Wednesday, October 28, 2020

Sharks!

Take a bite out of these great shark books!

shark v trainShark vs. Train
by Chris Barton; illustrated by Tom Lichtenheld
Just before the title page of this hilarious book, two boys are shown scrambling in a toy box for their favorite playthings. One pulls out a shark, the other chooses a train, and the contest is on: which of the two toys will win in a head-to-head competition? Of course, the answer depends on the type of competition (Shark aces the high-dive, but Train has the upper hand…er, smokestack…in roasting marshmallows) and the terrain on which it’s held (Train doesn’t function so well in the ocean). Bubbling over with bravado and wacky, over-the-top scenarios, Shark vs. Train will delight fans of funny, action-packed reads such as Mini Grey’s Traction Man Meets Turbo Dog or Lisa Wheeler’s Dino-Hockey.

clark sharkClark the Shark
by Bruce Hale; illustrated by Guy Francis
As a shark, Clark is the biggest fish at school, with an attitude to match. He means well, but Clark is so rambunctious — he plays roughly, eats other students’ lunches, and forgets to use his inside voice — that he scares away his friends. His teacher advises him to “stay cool,” and though it takes lots of hard work and some handy rhymes (“only munch your own lunch”), Clark is able to chill out and make amends. Kids who enjoy lively, bright-hued art and identify with Clark’s excessive enthusiasm may also appreciate Sudipta Bardhan-Quallen’s Tyrannosaurus Wrecks!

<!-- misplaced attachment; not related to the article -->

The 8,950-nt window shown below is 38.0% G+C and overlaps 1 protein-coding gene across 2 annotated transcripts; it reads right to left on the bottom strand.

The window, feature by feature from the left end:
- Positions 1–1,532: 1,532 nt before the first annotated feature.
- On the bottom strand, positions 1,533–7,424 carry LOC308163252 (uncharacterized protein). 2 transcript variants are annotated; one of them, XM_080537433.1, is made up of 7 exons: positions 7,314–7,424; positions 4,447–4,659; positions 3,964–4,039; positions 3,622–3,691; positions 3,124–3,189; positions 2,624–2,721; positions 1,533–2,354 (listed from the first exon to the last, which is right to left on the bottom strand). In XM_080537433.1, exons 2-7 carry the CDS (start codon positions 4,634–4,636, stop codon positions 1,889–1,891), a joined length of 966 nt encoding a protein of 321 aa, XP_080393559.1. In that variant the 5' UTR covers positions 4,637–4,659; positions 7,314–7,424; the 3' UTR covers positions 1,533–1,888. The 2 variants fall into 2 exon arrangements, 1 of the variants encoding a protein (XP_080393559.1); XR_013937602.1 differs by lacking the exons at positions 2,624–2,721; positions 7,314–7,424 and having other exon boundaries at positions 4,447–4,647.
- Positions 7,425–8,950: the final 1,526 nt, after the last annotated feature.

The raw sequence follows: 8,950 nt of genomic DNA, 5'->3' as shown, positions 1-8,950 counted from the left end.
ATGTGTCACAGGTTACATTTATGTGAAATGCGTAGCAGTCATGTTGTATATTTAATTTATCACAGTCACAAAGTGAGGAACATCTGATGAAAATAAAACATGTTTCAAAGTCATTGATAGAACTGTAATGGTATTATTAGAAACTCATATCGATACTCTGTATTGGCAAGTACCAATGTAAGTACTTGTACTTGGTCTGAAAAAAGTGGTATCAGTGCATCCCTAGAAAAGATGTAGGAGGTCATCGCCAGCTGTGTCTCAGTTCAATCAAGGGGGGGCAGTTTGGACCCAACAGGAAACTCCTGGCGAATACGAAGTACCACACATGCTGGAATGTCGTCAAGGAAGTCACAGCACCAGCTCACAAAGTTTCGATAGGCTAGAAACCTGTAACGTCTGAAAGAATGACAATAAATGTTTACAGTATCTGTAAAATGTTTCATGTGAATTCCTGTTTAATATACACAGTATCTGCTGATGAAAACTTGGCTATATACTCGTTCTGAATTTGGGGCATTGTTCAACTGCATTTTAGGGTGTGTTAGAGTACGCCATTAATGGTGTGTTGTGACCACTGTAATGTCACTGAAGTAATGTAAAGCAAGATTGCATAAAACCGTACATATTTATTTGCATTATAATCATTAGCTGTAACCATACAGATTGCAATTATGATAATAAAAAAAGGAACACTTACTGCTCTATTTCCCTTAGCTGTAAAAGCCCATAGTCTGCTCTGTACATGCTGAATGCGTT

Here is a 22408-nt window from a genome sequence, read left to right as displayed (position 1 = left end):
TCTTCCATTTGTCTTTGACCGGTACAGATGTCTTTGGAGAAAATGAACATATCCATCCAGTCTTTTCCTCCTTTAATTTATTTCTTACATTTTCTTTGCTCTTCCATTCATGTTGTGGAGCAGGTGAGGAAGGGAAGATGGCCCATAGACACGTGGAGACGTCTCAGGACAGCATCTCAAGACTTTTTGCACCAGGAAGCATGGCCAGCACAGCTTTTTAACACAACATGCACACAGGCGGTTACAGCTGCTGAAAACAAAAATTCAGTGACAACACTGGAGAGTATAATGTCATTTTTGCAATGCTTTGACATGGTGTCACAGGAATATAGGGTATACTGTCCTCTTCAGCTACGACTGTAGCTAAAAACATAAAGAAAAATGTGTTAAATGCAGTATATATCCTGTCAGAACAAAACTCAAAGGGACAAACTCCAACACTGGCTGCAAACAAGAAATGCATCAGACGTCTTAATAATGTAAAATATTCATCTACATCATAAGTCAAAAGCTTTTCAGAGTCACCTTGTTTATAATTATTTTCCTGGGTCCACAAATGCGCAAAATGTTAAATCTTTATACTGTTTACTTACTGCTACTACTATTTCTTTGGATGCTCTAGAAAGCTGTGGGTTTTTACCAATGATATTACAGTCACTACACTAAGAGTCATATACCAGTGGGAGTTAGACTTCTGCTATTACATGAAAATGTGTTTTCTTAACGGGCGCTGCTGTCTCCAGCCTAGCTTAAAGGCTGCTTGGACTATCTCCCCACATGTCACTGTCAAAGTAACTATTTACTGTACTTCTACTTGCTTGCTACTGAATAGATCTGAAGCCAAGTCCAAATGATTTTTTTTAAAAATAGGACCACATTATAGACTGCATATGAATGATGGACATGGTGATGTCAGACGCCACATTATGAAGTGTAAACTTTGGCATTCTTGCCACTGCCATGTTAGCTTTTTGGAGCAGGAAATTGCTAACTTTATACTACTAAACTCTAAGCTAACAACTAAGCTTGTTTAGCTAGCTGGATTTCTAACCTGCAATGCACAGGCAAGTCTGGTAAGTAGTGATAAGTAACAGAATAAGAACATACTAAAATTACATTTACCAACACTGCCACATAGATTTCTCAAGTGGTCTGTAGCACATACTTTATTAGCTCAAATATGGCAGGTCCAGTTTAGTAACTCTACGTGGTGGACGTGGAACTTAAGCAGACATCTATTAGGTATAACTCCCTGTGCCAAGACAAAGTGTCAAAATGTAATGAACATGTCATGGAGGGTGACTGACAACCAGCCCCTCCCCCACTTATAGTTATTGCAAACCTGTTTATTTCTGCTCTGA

shark kingThe Shark King
by R. Kikuo Johnson
With a winning combination of sharks, magic, and superpowers, this graphic novel version of a traditional Hawaiian folktale is sure to hook beginning readers. The story focuses on Nanaue, son of the shape-shifting shark god Kamohoalii. Raised by his human mother and marked with a shark’s mouth growing out of his back, Nanaue has an endless appetite for both food and mischief. But he can’t stop wondering where he belongs: on the land, or in the sea? Bold, energetic artwork and a vivid Hawaiian setting bring this engaging tale to life. Complex enough for strong beginning readers, The Shark King may also tempt hesitant readers who want to try something new.